September 14, 2016
San Diego State hired 51 new tenured and tenure-track faculty members this semester on campus.
They include a diverse group, including a rocket scientist and a anthropologist specializing in psycho active drug use.
Professor and Chair of the Department of Aerospace Engineering, Ping Lu
Ping Lu has research and teaching expertise in aerospace guidance, autonomous trajectory planning, controls, flight mechanic and trajectory optimization.
He decided to come to SDSU from Iowa because San Diego is closer to some of the major NASA facilities like the Jet Propulsion Labratory in Los Angeles.
Lu is the chair of the department of aerospace engineering and will not be teaching this semester.
He is currently researching on advanced aerocapture, entry and powered landing guidance to allow humans to land on Mars.
For 10 years, Lu has been working on making a spacecraft to send humans to Mars.
He says that in order for humans to be able to send anyone to Mars they need to figure out a way to slow down the spacecraft and to double the mass of the rocket.
“As humankind we, have landed on moons right, and the next destination for human space exploration, that everyone thinks should be the next stop, should be Mars,” Lu said.
He says that there are several factors that make Mars exploration difficult, namely how much time it takes to travel to Mars, and how much fuel is necessary for the trip.
As of now, if they want to send a spacecraft to Mars, 50 to 60 percent of the spacecraft will be fuel.
This leaves little space for people and supplies.
Lu and other researchers are figuring out a way to reduce this issue, but he says it will take at least another ten years until they are able to achieve this.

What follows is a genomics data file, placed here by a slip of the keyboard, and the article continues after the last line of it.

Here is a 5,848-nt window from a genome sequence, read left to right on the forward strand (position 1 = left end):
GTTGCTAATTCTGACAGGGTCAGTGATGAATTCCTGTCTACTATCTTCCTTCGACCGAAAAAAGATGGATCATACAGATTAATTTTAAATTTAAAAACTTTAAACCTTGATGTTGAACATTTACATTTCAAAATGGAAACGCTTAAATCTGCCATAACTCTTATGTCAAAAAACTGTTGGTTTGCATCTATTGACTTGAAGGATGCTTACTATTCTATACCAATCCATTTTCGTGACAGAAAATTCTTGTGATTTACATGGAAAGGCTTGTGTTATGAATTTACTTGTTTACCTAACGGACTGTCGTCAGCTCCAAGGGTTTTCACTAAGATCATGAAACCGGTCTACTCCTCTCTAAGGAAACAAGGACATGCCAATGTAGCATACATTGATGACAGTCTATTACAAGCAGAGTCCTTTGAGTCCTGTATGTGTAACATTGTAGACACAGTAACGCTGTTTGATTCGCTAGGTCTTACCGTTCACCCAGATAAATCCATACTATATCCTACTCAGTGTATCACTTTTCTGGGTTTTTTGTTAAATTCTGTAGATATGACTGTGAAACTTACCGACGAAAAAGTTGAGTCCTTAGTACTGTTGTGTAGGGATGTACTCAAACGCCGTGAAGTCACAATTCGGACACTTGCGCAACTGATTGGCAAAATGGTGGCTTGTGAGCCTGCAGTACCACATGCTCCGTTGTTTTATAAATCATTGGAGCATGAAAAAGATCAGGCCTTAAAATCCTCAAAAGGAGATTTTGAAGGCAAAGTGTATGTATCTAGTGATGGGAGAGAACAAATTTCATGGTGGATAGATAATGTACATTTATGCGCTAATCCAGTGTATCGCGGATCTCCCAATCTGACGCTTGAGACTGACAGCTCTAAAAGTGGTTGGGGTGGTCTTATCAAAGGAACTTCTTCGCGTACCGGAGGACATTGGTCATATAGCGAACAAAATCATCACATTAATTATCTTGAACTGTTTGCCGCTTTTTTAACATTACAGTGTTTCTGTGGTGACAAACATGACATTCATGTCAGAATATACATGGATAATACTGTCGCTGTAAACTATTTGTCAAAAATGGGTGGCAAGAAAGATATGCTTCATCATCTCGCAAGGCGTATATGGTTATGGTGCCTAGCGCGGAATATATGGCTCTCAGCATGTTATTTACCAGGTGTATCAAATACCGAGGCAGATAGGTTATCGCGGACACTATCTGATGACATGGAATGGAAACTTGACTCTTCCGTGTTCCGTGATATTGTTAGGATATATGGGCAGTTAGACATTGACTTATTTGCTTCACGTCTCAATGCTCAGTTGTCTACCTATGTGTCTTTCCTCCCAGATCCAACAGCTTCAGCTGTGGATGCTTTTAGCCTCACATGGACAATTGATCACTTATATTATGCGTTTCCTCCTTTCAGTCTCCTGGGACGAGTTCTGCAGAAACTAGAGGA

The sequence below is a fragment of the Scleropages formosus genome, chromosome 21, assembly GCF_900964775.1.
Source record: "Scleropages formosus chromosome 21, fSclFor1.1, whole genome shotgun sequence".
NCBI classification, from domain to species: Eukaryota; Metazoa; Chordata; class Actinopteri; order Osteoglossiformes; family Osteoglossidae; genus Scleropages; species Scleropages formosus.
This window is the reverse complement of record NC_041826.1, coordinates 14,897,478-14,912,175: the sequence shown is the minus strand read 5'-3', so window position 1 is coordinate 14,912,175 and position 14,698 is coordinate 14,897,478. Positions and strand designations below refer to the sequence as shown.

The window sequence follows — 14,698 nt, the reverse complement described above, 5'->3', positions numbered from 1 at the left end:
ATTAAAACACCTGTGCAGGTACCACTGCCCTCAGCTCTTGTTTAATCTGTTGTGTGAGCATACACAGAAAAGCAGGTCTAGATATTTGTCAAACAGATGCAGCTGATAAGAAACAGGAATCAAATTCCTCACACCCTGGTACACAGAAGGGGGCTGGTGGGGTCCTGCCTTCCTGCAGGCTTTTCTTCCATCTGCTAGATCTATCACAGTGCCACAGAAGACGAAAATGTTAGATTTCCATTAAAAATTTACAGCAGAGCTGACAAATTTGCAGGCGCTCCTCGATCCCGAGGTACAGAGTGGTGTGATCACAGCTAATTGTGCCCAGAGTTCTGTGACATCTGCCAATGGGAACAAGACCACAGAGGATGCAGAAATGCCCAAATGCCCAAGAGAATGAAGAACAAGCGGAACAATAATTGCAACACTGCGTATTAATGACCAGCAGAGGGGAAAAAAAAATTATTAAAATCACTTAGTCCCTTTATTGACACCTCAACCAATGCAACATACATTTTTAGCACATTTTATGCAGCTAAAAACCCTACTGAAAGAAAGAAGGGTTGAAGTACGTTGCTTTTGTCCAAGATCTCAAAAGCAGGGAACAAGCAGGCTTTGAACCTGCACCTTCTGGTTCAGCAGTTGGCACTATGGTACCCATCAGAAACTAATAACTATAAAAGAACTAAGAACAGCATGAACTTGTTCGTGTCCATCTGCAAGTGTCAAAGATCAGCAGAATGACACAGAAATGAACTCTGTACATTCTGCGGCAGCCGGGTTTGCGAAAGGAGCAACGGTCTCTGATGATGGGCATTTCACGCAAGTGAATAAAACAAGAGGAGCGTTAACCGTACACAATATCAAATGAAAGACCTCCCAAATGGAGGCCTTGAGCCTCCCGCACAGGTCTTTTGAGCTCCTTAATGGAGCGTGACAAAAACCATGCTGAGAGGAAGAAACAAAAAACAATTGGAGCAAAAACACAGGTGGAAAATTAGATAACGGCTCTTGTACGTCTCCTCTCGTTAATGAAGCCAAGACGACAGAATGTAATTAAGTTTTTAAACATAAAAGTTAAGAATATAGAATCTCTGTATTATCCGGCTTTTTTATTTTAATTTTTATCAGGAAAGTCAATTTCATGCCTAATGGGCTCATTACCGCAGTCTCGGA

“This is the next biggest milestone in space explorations by humans and we are building the technology together,” Lu said.
He said that a lot of people can wonder why it is important to continue exploring space, but the technology we can get from exploration is crucial to society.
“A lot of technology we are using these days have their origin in what we initially developed developing for space or aviation,” Lu said.
“They became important parts of our lives that we don’t realize.”
Department Chair and Professor of Quaternary and Geology and Geophysics, Allen Gontz
Allen Gontz is a quaternary geologist specializing in landscape evolution.
He studies how the Earth has changed over the past two million years by using the techniques of geophysics and geology.
He decided to pursue a career in this field because of geology’s similarity to history and forensics.
“We are trying to solve problems with incomplete information, yet almost all of the information is given to us, we just have to learn how to speak the language,” Gontz said. “So using the Earth itself to understand the history of the Earth, figuring out puzzles is really what drew me to geology.”
Currently, he is researching the climate history of southeast Australia and climate changes to the fluvial systems in Australia’s riverine plains.
He has seen six out of the seven continents and has crossed every major line on the map.
Every year he spends a lot of time in Australia, New Zealand and Brazil doing research programs.
Gontz has many highlights in his career which include working in Australia, the world’s largest sand island, Fraser Island.